Putting receiving skills under the microscope

All Ages

The FA’s Paul Holder, Justin Cochrane, Paul McGuinness and Gemma Grainger take a closer look at the art of receiving. They delve into why it’s important, essential skills required and how coaches can help players improve their ability to receive.
Receiving is a fundamental part of the game, a ‘base skill’ that everyone on the pitch needs to master as they move through the different age groups and formats of the game.
“The moment you start introducing more than one player into practices and games, you have to deal with receiving skills because they’re sharing the ball. It’s an integral skill,” explains Paul Holder, FA youth coach developer.

“There’s not one position on the pitch where you can be effective if you don’t have good receiving skills. So, from the goalkeeper all the way through to the number 11, I think as a base skill it's one that you have to keep practising.”

“Regardless of the position that you play in, of your age, of the numbers you’re playing with... if you want to move the ball between the thirds, you need to have good receiving skills,” states Justin Cochrane, England men’s Youth Development Phase lead and U17s head coach.

Despite its importance, it can be a skill that’s often overlooked.

“I think what happens is you sort of take some things for granted. You play and it becomes automatic. But if you don’t put these skills right under the microscope and go into detail, then you might not be doing them as efficiently as you could,” says Paul McGuinness, FA national coach developer.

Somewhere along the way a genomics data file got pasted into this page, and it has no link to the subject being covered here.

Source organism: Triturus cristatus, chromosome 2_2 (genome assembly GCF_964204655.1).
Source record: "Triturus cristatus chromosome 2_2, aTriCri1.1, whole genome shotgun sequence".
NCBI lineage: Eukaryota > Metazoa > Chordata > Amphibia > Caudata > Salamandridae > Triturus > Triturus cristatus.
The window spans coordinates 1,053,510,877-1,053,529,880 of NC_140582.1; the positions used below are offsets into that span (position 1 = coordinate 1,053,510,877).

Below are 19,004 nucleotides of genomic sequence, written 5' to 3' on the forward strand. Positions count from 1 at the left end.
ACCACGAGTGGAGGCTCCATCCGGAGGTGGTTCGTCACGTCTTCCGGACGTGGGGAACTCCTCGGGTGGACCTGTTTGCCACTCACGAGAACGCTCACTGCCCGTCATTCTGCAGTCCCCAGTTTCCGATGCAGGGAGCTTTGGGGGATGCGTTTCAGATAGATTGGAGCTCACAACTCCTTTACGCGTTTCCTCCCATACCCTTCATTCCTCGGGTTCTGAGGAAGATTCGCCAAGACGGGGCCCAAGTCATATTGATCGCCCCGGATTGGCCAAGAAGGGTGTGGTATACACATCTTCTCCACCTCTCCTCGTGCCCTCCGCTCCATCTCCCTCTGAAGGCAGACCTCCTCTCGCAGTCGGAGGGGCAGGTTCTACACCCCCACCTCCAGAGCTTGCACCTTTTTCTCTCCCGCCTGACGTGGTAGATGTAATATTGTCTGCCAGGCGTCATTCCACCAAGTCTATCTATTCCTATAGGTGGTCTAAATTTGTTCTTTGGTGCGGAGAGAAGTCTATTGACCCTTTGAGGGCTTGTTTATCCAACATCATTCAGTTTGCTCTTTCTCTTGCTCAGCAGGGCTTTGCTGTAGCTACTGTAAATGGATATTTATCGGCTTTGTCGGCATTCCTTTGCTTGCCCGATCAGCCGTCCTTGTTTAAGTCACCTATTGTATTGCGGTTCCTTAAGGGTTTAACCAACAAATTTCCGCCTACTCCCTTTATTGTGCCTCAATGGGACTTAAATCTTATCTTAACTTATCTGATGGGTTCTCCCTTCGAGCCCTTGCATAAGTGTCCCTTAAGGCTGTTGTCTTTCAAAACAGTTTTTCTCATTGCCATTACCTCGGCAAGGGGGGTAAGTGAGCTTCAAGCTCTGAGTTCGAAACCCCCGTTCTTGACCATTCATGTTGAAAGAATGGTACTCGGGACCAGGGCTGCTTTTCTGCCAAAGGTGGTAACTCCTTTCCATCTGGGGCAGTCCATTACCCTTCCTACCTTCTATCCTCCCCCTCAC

“In a sense it’s an individual tactic, ‘how do I beat my opponent when I’m tightly marked?’ ‘How do I receive it and escape them?’ For the best people at receiving, the flow from the passer to the receiver to the next player is really smooth.”

During a secondary school training session on a 3G pitch, a girl controls the ball while under pressure from an opponent close behind.
Working on receiving skills can help players take the ball under pressure and figure out how to get past an opponent.

During the final international break of 2020, Jack Grealish and Phil Foden demonstrated this clearly. The pair displayed impressive receiving skills, showcasing some of the essentials outlined in our 5 top tips for developing receiving skills and how to help players improve their receiving skills articles.

The duo thought ahead and scanned the pitch to find space, a skill Gemma Grainger, England women’s U17s head coach, values highly.

“For me it’s important to really focus on what are the brilliant basics in the before [you receive the ball] phase. So scanning – can players recognise the space, take in the picture and arrive into the space at the right time?”

McGuiness continues, highlighting that effective scanning can also help players outwit the opposition.

“You've already scanned [and noticed the player], then your tactics might be disguised to look like you’re going one way, [then you] change direction. Changing your speed and of course the timing of it to bring the opposition close, would be another tactic.”

England's Jack Grealish runs with ball to take it past Belgium's Youri Tielemans.
Scanning the pitch before receiving will help players see the space and decide what they will do in possession.